Hematite rings are fragile, not magic

Like you really needed to be told that

I know. If you’re a Skepchick reader you are very unlikely to think hematite rings are magic, and you’ve probably encountered the “magnetism/crystals cure everything”-woo before. My wife frequently states it’s very cute how I manage to be surprised at the continued prevalence of solidly debunked nonsense, but maybe I’m not alone and some of you need a refresher on this nonsense, and maybe there’s something new for you to learn too.

This particular claim rose to my attention again last week when someone made fun of a tweet stating “i got a hematite ring that absorbs bad energy and it broke in like 3 weeks“. The joke was that it seems like a good strategy for promoting shoddy products, but I think that misses the point. A nicely polished crystal ring isn’t a shoddy product just because it is fragile, but marketing its fragility as a magical property is deceptive marketing. Also the original post was spam, so making fun of it helped it spread.

Yeah, don’t feel sorry for the lady who posted this particular tweet and got made fun of, because she doesn’t exist. Neither does the other lady who also posts this exact message over and over along with the same blend of puppy dogs, motivational religious posts and repeated not-very-hidden-promotions for other overpriced trinkets. The two different online stores selling these trinkets do exist though, and they do state that hematite rings absorb negative energy and break when they absorb too much.

Two identical spam tweets promoting hematite rings.
Two identical spam tweets promoting hematite rings. (Author’s screenshots, fair use.)

Which is of course nonsense. It’s also nonsense that their magnetic properties will fix what ails you by magnetically aligning your red blood cells, like some of the etsy shops I came across searching this stated. They were reusing images for magnetic bracelets, which at least are close to some more substantial blood vessels, but which are also pure woo.

I’m not even sure if hematite is magnetic. The more sciency links I could find state that hematite is weakly paramagnetic and that you need magnetite if you want to stick your piece of rock to your refrigerator. I have a couple of such fridge magnets. But whether or not hematite is magnetic and whether the magnetic versions of these rings are actually magnetite or a mix of iron minerals seem like an irrelevant quibble. This is, in the end, just a reminder that “crystals and magnets are magic” is still wide spread woo, and that even mocking these spam accounts help them getting clicks and purchases, which is why I didn’t link to either those or the stores.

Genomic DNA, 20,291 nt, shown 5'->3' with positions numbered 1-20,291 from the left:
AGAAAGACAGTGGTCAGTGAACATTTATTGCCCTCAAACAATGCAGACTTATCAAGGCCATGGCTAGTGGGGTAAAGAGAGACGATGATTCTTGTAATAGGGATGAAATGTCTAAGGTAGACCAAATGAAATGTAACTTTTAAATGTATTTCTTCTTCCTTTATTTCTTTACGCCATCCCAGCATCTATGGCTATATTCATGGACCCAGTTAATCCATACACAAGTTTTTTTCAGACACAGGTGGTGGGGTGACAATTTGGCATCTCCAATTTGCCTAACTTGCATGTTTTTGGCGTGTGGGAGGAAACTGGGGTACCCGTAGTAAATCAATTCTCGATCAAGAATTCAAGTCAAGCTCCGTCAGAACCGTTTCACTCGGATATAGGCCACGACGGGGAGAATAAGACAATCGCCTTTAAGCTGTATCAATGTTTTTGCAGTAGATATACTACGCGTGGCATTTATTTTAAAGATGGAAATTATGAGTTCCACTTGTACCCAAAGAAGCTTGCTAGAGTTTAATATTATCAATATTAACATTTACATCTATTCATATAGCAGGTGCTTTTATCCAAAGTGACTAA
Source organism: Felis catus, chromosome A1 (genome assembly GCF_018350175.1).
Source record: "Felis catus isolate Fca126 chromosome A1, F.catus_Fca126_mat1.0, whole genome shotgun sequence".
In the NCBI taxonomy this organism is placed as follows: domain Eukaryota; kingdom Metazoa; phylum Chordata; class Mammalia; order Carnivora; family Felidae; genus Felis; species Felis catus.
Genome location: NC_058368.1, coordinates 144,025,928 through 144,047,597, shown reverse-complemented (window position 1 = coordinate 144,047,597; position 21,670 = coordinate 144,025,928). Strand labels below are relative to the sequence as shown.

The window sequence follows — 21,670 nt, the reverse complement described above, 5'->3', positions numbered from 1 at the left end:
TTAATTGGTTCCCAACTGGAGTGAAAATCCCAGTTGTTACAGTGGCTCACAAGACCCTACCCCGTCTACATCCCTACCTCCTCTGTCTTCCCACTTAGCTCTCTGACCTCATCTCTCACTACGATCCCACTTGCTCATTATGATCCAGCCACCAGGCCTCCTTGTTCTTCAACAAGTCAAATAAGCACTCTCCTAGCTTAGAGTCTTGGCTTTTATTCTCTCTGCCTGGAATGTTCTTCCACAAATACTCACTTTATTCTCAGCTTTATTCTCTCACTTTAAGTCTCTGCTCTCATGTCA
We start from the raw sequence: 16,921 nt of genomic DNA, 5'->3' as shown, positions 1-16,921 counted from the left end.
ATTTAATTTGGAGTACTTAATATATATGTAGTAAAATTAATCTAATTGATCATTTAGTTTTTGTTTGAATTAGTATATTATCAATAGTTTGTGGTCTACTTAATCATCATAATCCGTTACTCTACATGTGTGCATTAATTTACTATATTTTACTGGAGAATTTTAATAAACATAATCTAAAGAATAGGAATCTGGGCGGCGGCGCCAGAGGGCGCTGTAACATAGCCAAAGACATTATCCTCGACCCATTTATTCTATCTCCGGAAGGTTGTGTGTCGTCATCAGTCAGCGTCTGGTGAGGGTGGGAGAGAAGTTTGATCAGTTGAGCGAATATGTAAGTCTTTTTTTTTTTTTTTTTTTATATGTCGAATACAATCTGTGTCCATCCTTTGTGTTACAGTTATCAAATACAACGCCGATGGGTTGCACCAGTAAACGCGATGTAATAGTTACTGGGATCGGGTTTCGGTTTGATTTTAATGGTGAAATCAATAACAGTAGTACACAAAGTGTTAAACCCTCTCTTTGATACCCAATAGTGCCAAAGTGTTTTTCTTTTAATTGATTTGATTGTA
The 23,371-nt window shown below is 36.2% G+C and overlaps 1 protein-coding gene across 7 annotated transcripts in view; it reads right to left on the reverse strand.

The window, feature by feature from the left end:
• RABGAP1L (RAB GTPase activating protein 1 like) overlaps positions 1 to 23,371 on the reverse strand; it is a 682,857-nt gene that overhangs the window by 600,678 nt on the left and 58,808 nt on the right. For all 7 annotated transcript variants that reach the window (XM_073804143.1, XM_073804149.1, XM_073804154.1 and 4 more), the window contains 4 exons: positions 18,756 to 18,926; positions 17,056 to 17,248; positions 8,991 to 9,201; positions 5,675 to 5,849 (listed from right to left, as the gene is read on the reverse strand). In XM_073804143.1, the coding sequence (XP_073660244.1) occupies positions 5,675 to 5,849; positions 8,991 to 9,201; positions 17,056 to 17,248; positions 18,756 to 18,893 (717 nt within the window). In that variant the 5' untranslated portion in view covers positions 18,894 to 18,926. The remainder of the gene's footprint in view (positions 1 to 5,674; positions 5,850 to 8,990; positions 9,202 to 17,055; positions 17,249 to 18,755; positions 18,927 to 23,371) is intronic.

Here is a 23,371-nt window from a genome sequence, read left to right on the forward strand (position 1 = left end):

If I’ve inspired you to go get a sort-of-magnetic ring that will shatter if you high-five someone too hard, please try to find a store that doesn’t claim they are magic. And if you come across these spam accounts, try to resist mocking them and just report the account.


Bjørnar used to be a CompSci-major high school teacher in Norway, but has now followed his American wife's career to Boston, Cincinnati and finally Chapel Hill. When not writing for Skepchick he gives his actual-scientist wife programming advice, works as a tutor, updates rusty programming skills and tries to decide what to be when he grows up.

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  1. I know a lot of people who have gotten hematite rings, not because they think they’re magic, but because a black ring is an asexuality symbol. They are notorious for breaking very easily though. The general advice I’ve heard is, find some other kind of ring, or else buy them in bulk!

    1. Interesting! I wonder how much they cost in bulk from a non-woo supplier. I expect the profit margin if your customers believe the rings are magic must be pretty high.

  2. From Google, “How is magnetic haematite made?”
    “Magnetic hematite is formed from finely powdered iron oxide and heated until it granulates. During this process a strong magnetic field is applied to the material so that the molecular poles line up to form a permanent magnet. Then it is cut into smaller blocks and polished to create magnetic hematite.”

    1. According to random internet post, the current price of iron oxide is $0.58 per kilogram. You might have to buy several tons of the stuff and have a convenient railroad siding to accept delivery, though. Anyway I think you can make a shitload of rings from a kilogram of iron oxide. I bet a pottery kiln is hot enough to sinter it. Amy?

      Amazon has 5lb bags of red iron oxide (Fe2O3) for $20 and 1lb bags of black iron oxide (Fe3O4) for $8.49, which sounds like a huge mark-up, but still dirt cheap. (See what I did there.)

  3. You can buy the rings in Australia for like 7 bucks, not too exorbitant for a novelty. There’s a bracelet on EBay for $7.70 too, quite attractive and might make a nice gift for your kids. Some are 5 or 10 times that though.

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